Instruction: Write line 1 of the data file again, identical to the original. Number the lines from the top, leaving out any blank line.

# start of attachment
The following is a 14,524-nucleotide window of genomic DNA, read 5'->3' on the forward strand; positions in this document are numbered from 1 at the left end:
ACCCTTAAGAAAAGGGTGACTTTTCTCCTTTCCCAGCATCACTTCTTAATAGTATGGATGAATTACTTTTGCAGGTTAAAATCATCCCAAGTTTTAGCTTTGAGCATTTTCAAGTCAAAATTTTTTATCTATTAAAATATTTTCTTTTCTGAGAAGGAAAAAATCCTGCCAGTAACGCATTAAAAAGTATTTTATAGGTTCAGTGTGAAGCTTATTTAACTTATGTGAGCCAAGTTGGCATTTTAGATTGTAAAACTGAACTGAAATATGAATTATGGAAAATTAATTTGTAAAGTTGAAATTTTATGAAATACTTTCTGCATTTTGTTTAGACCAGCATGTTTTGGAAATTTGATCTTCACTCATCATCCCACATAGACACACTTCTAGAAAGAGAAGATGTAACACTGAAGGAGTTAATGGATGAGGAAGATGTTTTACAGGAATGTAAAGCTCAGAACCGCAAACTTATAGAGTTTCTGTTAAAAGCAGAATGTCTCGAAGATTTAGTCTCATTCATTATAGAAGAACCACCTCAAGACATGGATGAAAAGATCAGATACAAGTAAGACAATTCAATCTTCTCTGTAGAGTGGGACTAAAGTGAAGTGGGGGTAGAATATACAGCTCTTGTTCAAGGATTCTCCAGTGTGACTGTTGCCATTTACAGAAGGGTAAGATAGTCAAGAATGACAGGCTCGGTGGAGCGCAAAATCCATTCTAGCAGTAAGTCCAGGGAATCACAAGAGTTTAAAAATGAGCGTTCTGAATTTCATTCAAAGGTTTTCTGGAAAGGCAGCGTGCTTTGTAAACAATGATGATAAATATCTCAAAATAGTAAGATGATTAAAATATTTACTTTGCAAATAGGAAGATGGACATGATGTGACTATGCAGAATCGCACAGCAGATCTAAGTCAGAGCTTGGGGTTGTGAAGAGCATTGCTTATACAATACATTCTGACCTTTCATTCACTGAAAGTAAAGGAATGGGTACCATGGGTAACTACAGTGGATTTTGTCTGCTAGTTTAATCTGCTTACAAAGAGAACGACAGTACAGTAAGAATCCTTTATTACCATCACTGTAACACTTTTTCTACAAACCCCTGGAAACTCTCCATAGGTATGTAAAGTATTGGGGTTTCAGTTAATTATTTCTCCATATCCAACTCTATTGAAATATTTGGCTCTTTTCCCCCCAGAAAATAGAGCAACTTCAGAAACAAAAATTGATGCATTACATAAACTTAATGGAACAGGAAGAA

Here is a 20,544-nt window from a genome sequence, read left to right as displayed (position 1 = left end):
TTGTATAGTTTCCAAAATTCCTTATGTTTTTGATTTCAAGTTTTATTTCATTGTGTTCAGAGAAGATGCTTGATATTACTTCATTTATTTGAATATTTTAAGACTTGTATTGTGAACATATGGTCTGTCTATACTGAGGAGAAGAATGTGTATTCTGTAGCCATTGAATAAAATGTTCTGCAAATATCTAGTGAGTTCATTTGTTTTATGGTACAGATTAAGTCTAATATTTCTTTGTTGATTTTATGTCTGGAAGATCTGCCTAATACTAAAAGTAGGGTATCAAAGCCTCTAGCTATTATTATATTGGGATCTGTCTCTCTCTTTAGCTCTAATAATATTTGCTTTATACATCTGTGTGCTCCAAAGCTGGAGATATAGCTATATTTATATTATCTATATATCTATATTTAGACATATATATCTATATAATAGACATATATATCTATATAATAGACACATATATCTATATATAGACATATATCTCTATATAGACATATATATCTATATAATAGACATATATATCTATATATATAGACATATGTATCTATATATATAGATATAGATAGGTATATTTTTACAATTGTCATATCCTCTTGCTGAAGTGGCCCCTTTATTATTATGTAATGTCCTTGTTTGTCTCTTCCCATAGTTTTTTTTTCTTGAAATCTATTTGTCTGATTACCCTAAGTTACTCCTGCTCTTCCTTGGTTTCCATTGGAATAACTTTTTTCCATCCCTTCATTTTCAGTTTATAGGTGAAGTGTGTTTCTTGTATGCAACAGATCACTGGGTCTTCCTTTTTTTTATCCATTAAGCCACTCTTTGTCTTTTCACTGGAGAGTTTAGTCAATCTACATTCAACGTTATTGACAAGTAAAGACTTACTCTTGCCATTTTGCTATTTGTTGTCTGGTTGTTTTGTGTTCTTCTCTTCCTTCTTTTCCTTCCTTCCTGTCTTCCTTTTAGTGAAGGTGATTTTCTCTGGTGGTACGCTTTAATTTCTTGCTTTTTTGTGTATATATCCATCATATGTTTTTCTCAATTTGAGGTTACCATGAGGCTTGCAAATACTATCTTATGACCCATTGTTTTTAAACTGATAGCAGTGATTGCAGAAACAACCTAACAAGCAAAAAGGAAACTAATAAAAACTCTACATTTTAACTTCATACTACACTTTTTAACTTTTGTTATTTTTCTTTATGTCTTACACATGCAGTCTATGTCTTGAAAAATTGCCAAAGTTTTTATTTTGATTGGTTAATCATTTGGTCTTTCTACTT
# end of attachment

The following is a 14,524-nucleotide window of genomic DNA, read 5'->3' on the forward strand; positions in this document are numbered from 1 at the left end: